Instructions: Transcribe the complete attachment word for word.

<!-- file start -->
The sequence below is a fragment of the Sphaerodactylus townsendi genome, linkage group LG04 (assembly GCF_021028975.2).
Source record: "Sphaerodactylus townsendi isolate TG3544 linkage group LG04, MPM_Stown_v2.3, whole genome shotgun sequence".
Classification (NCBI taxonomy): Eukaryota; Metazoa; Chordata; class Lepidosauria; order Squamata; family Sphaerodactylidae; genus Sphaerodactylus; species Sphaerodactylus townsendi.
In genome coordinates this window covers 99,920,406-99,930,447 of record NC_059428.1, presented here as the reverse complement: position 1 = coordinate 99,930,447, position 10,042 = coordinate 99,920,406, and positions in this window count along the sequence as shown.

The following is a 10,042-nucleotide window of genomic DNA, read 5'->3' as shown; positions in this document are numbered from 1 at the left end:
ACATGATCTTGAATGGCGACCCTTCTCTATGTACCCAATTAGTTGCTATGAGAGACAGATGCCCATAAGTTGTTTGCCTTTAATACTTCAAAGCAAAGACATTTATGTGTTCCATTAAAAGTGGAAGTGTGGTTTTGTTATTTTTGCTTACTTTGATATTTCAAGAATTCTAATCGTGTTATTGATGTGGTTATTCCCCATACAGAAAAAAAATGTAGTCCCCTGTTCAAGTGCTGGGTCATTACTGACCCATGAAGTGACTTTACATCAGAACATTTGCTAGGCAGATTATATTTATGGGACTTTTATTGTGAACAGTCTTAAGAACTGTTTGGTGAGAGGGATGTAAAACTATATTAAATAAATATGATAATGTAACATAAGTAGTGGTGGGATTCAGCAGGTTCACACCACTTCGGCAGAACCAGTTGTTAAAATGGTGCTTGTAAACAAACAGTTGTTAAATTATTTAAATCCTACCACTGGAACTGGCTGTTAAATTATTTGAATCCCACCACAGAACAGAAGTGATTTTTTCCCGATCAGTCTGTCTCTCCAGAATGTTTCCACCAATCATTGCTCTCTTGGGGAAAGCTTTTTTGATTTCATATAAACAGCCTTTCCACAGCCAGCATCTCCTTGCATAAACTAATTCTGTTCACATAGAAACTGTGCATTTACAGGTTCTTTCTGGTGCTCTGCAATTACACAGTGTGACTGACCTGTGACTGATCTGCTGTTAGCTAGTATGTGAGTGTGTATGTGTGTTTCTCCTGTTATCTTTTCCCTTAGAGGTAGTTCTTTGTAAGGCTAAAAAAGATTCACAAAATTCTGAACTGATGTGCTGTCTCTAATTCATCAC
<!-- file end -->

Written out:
The sequence below is a fragment of the Sphaerodactylus townsendi genome, linkage group LG04 (assembly GCF_021028975.2).
Source record: "Sphaerodactylus townsendi isolate TG3544 linkage group LG04, MPM_Stown_v2.3, whole genome shotgun sequence".
Classification (NCBI taxonomy): Eukaryota; Metazoa; Chordata; class Lepidosauria; order Squamata; family Sphaerodactylidae; genus Sphaerodactylus; species Sphaerodactylus townsendi.
In genome coordinates this window covers 99,920,406-99,930,447 of record NC_059428.1, presented here as the reverse complement: position 1 = coordinate 99,930,447, position 10,042 = coordinate 99,920,406, and positions in this window count along the sequence as shown.

The following is a 10,042-nucleotide window of genomic DNA, read 5'->3' as shown; positions in this document are numbered from 1 at the left end:
ACATGATCTTGAATGGCGACCCTTCTCTATGTACCCAATTAGTTGCTATGAGAGACAGATGCCCATAAGTTGTTTGCCTTTAATACTTCAAAGCAAAGACATTTATGTGTTCCATTAAAAGTGGAAGTGTGGTTTTGTTATTTTTGCTTACTTTGATATTTCAAGAATTCTAATCGTGTTATTGATGTGGTTATTCCCCATACAGAAAAAAAATGTAGTCCCCTGTTCAAGTGCTGGGTCATTACTGACCCATGAAGTGACTTTACATCAGAACATTTGCTAGGCAGATTATATTTATGGGACTTTTATTGTGAACAGTCTTAAGAACTGTTTGGTGAGAGGGATGTAAAACTATATTAAATAAATATGATAATGTAACATAAGTAGTGGTGGGATTCAGCAGGTTCACACCACTTCGGCAGAACCAGTTGTTAAAATGGTGCTTGTAAACAAACAGTTGTTAAATTATTTAAATCCTACCACTGGAACTGGCTGTTAAATTATTTGAATCCCACCACAGAACAGAAGTGATTTTTTCCCGATCAGTCTGTCTCTCCAGAATGTTTCCACCAATCATTGCTCTCTTGGGGAAAGCTTTTTTGATTTCATATAAACAGCCTTTCCACAGCCAGCATCTCCTTGCATAAACTAATTCTGTTCACATAGAAACTGTGCATTTACAGGTTCTTTCTGGTGCTCTGCAATTACACAGTGTGACTGACCTGTGACTGATCTGCTGTTAGCTAGTATGTGAGTGTGTATGTGTGTTTCTCCTGTTATCTTTTCCCTTAGAGGTAGTTCTTTGTAAGGCTAAAAAAGATTCACAAAATTCTGAACTGATGTGCTGTCTCTAATTCATCAC